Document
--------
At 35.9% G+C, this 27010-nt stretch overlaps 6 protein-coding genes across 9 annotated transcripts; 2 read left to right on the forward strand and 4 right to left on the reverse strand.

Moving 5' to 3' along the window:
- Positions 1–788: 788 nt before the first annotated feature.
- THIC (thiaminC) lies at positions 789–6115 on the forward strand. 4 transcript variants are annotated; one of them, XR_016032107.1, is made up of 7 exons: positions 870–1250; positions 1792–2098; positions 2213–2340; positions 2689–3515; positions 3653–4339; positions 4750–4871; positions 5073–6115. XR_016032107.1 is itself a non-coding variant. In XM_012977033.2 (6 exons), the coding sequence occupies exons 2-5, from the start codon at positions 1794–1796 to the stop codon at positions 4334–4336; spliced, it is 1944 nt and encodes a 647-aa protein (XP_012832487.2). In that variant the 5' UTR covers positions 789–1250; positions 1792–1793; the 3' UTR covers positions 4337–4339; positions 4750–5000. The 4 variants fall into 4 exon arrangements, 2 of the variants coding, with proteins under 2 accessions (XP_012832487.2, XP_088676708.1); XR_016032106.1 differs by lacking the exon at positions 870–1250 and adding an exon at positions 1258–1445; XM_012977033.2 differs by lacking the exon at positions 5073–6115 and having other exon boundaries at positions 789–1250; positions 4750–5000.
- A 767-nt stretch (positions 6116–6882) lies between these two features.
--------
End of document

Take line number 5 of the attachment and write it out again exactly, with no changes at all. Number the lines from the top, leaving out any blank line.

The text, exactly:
- A 767-nt stretch (positions 6116–6882) lies between these two features.